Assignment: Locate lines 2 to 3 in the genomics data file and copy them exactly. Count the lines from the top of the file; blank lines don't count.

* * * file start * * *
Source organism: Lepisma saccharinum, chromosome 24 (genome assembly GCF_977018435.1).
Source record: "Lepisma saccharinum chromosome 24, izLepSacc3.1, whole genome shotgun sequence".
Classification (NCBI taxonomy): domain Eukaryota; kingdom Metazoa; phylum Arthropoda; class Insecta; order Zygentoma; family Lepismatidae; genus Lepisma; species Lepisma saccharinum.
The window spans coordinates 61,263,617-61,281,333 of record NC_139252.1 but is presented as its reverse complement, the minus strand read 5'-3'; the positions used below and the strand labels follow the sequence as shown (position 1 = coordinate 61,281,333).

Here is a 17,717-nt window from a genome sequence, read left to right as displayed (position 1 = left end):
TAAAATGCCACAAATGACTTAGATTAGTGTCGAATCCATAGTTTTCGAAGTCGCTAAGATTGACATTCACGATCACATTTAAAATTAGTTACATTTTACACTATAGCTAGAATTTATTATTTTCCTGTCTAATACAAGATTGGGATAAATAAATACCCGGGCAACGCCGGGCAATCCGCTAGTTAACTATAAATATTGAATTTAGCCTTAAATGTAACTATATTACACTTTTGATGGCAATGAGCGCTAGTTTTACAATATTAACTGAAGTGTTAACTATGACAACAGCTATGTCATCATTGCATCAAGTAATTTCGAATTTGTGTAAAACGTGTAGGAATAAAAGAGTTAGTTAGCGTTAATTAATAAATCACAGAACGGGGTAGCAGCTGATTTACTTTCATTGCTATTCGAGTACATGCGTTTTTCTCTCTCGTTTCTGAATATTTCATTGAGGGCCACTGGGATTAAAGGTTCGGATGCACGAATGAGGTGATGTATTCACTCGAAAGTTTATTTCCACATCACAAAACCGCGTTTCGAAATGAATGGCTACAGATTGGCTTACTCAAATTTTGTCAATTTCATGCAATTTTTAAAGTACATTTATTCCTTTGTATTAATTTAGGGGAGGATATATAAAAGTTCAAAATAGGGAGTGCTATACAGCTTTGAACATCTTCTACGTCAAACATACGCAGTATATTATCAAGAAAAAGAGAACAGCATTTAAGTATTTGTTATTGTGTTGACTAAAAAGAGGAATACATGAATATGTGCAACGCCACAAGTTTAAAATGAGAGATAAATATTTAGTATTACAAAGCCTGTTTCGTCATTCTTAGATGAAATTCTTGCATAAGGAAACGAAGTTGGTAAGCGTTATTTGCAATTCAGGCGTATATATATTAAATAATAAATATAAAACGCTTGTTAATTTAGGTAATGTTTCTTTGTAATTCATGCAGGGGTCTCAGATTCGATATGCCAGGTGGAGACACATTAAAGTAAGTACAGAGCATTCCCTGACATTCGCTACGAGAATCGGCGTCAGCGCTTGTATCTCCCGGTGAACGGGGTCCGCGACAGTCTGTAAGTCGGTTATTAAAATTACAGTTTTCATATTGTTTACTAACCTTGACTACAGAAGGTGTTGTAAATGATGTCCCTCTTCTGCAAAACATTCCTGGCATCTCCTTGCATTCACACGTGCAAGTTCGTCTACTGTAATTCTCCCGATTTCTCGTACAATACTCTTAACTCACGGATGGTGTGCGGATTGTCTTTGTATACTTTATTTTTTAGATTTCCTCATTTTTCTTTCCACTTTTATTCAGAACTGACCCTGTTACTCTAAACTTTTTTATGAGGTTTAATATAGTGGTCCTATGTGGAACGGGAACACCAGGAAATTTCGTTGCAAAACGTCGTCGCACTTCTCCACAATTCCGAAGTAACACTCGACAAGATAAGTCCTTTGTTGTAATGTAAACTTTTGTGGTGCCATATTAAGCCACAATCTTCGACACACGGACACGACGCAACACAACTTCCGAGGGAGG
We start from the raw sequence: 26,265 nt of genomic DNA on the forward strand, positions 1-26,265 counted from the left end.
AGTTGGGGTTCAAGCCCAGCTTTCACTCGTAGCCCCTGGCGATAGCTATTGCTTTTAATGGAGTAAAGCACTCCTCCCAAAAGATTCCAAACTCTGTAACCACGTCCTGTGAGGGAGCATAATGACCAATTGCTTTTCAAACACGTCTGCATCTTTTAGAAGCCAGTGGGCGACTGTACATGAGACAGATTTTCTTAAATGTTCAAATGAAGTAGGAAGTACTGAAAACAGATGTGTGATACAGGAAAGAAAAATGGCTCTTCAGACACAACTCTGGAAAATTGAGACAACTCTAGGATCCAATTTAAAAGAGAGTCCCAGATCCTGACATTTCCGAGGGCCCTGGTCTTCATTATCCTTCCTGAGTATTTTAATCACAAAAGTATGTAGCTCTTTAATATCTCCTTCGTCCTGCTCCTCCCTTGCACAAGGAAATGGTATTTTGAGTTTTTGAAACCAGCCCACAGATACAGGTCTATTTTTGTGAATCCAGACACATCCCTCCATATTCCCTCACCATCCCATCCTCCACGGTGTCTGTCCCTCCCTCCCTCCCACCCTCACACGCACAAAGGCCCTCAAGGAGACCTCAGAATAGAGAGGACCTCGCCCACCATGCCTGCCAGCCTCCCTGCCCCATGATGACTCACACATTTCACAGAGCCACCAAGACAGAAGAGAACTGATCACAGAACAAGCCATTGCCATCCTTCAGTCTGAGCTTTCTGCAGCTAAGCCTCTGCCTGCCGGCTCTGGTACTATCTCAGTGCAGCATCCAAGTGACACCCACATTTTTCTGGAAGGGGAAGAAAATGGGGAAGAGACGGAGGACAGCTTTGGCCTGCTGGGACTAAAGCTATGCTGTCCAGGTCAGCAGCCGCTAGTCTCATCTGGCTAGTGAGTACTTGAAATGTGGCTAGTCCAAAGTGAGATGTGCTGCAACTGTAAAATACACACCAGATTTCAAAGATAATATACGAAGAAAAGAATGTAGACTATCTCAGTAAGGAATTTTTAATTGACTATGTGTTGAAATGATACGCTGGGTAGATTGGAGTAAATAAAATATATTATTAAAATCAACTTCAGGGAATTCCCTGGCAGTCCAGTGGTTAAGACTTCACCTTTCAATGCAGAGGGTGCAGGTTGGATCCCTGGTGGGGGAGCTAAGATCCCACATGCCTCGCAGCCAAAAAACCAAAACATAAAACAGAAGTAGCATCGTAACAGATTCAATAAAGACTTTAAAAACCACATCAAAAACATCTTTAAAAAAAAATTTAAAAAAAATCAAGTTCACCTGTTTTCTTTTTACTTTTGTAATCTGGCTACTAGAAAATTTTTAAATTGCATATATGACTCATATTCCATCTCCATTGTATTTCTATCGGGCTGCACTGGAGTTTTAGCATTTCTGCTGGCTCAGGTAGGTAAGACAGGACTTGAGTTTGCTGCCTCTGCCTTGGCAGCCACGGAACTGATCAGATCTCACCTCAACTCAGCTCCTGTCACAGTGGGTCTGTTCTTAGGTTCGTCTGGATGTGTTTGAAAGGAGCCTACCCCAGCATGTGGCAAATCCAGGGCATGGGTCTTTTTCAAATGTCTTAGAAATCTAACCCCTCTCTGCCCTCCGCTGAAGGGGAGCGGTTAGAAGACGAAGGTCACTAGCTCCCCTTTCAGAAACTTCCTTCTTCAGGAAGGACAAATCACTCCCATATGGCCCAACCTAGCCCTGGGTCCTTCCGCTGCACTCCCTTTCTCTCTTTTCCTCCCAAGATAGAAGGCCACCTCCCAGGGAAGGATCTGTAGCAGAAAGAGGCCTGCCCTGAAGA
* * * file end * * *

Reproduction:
Source record: "Lepisma saccharinum chromosome 24, izLepSacc3.1, whole genome shotgun sequence".
Classification (NCBI taxonomy): domain Eukaryota; kingdom Metazoa; phylum Arthropoda; class Insecta; order Zygentoma; family Lepismatidae; genus Lepisma; species Lepisma saccharinum.